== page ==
emergence

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e·mer·gence

(ē-mĕr'jens),
1. Recovery of normal function following a period of unconsciousness, especially that associated with a general anesthetic.
2.

emergence

[imur′jəns]
Etymology: L, emergere, to come forth
the point in the process of recovery from general anesthesia at which a return of spontaneous respiration, protective airway reflexes, and consciousness occurs. See also postanesthesia care.

e·mer·gence

(ē-mĕr'jĕns)
1. A stage in recovery from general anesthesia that includes a return to spontaneous breathing, voluntary swallowing, and normal consciousness.
2. In microbiology, the appearance and identification of new microorganisms or strains of previously identified species.
[L. emergo, arise, come forth]

e·mer·gence

(ē-mĕr'jĕns)
Stage in recovery from general anesthesia that includes return to spontaneous breathing, voluntary swallowing, and normal consciousness.
[L. emergo, arise, come forth]
References in periodicals archive ?
These findings could permit the selection of the most appropriate parasitoids according to the developmental stage of the host, as well as the selection of suitable prevention and control periods based on adult emergence patterns of parasitoids and the biological characteristics of the host.
Therefore, it might be appropriate to reduce these artificial control measures during adult emergence periods of parasitoids.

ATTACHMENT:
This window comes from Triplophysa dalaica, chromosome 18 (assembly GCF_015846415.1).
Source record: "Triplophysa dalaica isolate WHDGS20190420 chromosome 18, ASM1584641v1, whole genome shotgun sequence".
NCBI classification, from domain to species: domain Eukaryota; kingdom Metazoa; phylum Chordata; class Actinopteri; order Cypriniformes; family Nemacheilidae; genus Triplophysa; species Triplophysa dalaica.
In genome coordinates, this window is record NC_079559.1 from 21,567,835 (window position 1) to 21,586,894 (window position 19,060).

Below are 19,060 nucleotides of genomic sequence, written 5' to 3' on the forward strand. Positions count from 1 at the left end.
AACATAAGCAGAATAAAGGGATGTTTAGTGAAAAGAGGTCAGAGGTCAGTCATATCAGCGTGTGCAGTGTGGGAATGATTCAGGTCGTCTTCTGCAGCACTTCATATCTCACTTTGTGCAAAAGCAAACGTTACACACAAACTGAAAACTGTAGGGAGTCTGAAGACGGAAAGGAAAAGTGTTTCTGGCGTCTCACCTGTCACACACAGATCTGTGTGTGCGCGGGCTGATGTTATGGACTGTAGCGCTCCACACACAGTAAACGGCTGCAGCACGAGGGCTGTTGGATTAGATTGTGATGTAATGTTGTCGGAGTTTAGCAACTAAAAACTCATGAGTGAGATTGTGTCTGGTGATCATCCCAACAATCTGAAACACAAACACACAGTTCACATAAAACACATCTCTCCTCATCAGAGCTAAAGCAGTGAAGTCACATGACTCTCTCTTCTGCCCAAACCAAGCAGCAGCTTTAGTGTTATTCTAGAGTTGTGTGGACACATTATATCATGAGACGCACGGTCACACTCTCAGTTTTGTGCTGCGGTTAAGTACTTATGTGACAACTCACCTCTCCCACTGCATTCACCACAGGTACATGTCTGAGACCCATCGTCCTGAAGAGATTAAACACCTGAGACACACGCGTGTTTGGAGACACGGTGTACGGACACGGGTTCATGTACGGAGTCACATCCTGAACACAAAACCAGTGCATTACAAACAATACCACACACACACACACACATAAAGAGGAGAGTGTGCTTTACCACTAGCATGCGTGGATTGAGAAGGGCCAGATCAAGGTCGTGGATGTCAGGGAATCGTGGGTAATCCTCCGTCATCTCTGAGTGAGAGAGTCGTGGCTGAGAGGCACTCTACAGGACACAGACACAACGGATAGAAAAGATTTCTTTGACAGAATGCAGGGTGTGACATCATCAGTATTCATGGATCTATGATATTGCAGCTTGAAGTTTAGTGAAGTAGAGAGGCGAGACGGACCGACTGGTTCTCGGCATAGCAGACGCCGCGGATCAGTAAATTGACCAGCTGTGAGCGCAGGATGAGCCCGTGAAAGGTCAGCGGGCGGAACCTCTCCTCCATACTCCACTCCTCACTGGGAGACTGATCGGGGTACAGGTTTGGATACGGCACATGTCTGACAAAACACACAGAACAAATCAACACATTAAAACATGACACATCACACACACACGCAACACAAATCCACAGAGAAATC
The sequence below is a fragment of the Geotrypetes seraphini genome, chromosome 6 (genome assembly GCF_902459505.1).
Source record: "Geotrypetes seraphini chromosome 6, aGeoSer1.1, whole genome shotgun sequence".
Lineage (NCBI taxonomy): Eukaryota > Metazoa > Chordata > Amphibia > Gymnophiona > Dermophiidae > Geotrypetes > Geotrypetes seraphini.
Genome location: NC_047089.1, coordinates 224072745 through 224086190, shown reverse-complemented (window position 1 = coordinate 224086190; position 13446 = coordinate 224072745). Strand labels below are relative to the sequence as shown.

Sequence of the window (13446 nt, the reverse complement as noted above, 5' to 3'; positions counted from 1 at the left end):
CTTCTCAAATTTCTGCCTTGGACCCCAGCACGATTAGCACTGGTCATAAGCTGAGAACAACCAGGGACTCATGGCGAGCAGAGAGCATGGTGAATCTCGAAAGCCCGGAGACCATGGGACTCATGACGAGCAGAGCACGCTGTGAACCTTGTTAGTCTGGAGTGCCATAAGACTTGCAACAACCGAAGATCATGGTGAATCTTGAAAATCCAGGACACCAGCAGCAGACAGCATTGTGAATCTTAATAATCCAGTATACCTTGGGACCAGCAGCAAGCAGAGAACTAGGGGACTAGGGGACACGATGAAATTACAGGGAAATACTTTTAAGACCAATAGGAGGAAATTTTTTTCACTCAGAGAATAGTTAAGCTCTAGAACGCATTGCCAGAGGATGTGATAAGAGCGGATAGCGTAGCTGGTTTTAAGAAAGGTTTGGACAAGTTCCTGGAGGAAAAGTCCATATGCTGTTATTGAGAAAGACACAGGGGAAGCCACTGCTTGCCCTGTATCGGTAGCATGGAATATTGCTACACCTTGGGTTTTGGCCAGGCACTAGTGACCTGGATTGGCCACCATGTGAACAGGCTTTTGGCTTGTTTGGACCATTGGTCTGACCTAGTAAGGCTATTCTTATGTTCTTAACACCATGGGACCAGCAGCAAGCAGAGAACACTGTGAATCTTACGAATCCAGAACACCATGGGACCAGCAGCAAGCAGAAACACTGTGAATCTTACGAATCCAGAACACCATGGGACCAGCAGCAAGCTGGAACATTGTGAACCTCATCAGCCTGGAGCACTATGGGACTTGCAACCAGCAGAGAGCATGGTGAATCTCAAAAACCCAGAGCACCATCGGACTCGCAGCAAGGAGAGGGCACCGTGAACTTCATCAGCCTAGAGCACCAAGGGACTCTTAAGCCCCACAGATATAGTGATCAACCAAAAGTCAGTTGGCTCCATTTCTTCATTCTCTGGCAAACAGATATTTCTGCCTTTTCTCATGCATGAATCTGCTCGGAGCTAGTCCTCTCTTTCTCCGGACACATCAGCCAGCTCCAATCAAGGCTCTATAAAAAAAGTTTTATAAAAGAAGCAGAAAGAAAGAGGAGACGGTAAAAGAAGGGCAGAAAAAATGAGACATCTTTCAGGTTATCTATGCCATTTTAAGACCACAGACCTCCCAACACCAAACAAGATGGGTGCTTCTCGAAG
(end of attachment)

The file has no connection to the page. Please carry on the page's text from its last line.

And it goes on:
In Madeira, Ohio, the senior author identified trees that were planted after the 1987 emergence of Brood X but before the 1991 emergence of Brood XIV.
Troutman observed hundreds of periodical cicadas in May 2007 in Loveland and Batavia, Ohio, locations that last witnessed large numbers of cicadas during the 1991 emergence.
This correlation suggests that it should be possible to fine-tune the emergence forecast in May by using the extended weather forecast information.
The emergence of a system is a problem of how to differentiate between the whole and its parts at first, and then of finding out the characteristics of the whole which is more than the sum of its parts.
That is why the diversity and novelty of emergence at higher levels are more than those at lower levels.
The above-mentioned three characteristics of emergence belong to scientific ontological analysis in essence.
Diseases of humans and their domestic mammals: pathogen characteristics, host range and the risk of emergence.
The role of evolution in the emergence of infectious diseases.
To determine the first day of emergence and to re-examine the work of Heath (1968), who found that periodical cicadas emerge when the soil temperature reaches 17.
Letters and e-mails received from people living in emergence areas provided many data points, which were supplemented by calling county extension agents and state parks to verify that cicadas had been observed.